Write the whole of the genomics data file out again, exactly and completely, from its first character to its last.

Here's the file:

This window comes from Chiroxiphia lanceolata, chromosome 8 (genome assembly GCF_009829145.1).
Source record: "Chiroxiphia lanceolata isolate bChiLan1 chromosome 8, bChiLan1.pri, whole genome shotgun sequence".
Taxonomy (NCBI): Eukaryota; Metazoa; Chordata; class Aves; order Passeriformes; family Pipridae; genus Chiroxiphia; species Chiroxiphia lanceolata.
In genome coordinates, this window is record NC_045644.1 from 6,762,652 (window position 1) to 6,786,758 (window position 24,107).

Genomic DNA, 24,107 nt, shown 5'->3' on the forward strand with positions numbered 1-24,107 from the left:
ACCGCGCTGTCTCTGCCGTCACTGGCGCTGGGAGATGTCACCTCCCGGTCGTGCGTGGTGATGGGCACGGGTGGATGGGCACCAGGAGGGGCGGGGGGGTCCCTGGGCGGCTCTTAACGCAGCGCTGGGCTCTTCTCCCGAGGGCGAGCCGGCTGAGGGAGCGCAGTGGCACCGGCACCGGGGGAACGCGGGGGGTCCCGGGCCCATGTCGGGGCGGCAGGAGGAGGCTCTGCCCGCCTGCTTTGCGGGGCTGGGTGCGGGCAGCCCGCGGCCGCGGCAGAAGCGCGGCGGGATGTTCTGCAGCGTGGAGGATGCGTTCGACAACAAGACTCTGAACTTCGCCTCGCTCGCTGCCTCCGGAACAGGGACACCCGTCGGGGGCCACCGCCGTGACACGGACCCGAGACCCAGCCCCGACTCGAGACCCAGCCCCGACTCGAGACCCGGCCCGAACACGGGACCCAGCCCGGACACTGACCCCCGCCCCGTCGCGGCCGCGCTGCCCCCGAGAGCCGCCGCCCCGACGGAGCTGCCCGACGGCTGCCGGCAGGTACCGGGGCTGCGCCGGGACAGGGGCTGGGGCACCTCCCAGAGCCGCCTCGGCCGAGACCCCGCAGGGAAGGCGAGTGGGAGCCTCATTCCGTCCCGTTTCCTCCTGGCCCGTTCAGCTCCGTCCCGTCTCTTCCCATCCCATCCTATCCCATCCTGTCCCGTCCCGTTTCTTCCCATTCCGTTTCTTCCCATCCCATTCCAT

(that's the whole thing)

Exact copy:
This window comes from Chiroxiphia lanceolata, chromosome 8 (genome assembly GCF_009829145.1).
Source record: "Chiroxiphia lanceolata isolate bChiLan1 chromosome 8, bChiLan1.pri, whole genome shotgun sequence".
Taxonomy (NCBI): Eukaryota; Metazoa; Chordata; class Aves; order Passeriformes; family Pipridae; genus Chiroxiphia; species Chiroxiphia lanceolata.
In genome coordinates, this window is record NC_045644.1 from 6,762,652 (window position 1) to 6,786,758 (window position 24,107).

Genomic DNA, 24,107 nt, shown 5'->3' on the forward strand with positions numbered 1-24,107 from the left:
ACCGCGCTGTCTCTGCCGTCACTGGCGCTGGGAGATGTCACCTCCCGGTCGTGCGTGGTGATGGGCACGGGTGGATGGGCACCAGGAGGGGCGGGGGGGTCCCTGGGCGGCTCTTAACGCAGCGCTGGGCTCTTCTCCCGAGGGCGAGCCGGCTGAGGGAGCGCAGTGGCACCGGCACCGGGGGAACGCGGGGGGTCCCGGGCCCATGTCGGGGCGGCAGGAGGAGGCTCTGCCCGCCTGCTTTGCGGGGCTGGGTGCGGGCAGCCCGCGGCCGCGGCAGAAGCGCGGCGGGATGTTCTGCAGCGTGGAGGATGCGTTCGACAACAAGACTCTGAACTTCGCCTCGCTCGCTGCCTCCGGAACAGGGACACCCGTCGGGGGCCACCGCCGTGACACGGACCCGAGACCCAGCCCCGACTCGAGACCCAGCCCCGACTCGAGACCCGGCCCGAACACGGGACCCAGCCCGGACACTGACCCCCGCCCCGTCGCGGCCGCGCTGCCCCCGAGAGCCGCCGCCCCGACGGAGCTGCCCGACGGCTGCCGGCAGGTACCGGGGCTGCGCCGGGACAGGGGCTGGGGCACCTCCCAGAGCCGCCTCGGCCGAGACCCCGCAGGGAAGGCGAGTGGGAGCCTCATTCCGTCCCGTTTCCTCCTGGCCCGTTCAGCTCCGTCCCGTCTCTTCCCATCCCATCCTATCCCATCCTGTCCCGTCCCGTTTCTTCCCATTCCGTTTCTTCCCATCCCATTCCAT